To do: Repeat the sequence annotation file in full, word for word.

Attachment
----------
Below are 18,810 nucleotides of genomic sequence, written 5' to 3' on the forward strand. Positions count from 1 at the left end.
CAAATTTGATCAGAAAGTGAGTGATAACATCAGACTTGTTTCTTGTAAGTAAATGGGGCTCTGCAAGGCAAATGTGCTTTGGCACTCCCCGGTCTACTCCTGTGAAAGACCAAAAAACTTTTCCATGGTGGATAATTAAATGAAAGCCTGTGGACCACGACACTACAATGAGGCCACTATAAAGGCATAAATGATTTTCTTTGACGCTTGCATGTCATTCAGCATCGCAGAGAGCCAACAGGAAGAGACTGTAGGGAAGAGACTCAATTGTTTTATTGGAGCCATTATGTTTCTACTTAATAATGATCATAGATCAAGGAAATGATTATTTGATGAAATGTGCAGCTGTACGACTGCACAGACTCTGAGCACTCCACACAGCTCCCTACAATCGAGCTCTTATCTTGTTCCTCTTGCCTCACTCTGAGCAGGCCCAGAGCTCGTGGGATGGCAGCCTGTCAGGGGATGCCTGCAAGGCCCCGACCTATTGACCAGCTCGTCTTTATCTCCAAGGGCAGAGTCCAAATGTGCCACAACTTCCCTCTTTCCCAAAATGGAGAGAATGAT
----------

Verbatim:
Below are 18,810 nucleotides of genomic sequence, written 5' to 3' on the forward strand. Positions count from 1 at the left end.
CAAATTTGATCAGAAAGTGAGTGATAACATCAGACTTGTTTCTTGTAAGTAAATGGGGCTCTGCAAGGCAAATGTGCTTTGGCACTCCCCGGTCTACTCCTGTGAAAGACCAAAAAACTTTTCCATGGTGGATAATTAAATGAAAGCCTGTGGACCACGACACTACAATGAGGCCACTATAAAGGCATAAATGATTTTCTTTGACGCTTGCATGTCATTCAGCATCGCAGAGAGCCAACAGGAAGAGACTGTAGGGAAGAGACTCAATTGTTTTATTGGAGCCATTATGTTTCTACTTAATAATGATCATAGATCAAGGAAATGATTATTTGATGAAATGTGCAGCTGTACGACTGCACAGACTCTGAGCACTCCACACAGCTCCCTACAATCGAGCTCTTATCTTGTTCCTCTTGCCTCACTCTGAGCAGGCCCAGAGCTCGTGGGATGGCAGCCTGTCAGGGGATGCCTGCAAGGCCCCGACCTATTGACCAGCTCGTCTTTATCTCCAAGGGCAGAGTCCAAATGTGCCACAACTTCCCTCTTTCCCAAAATGGAGAGAATGAT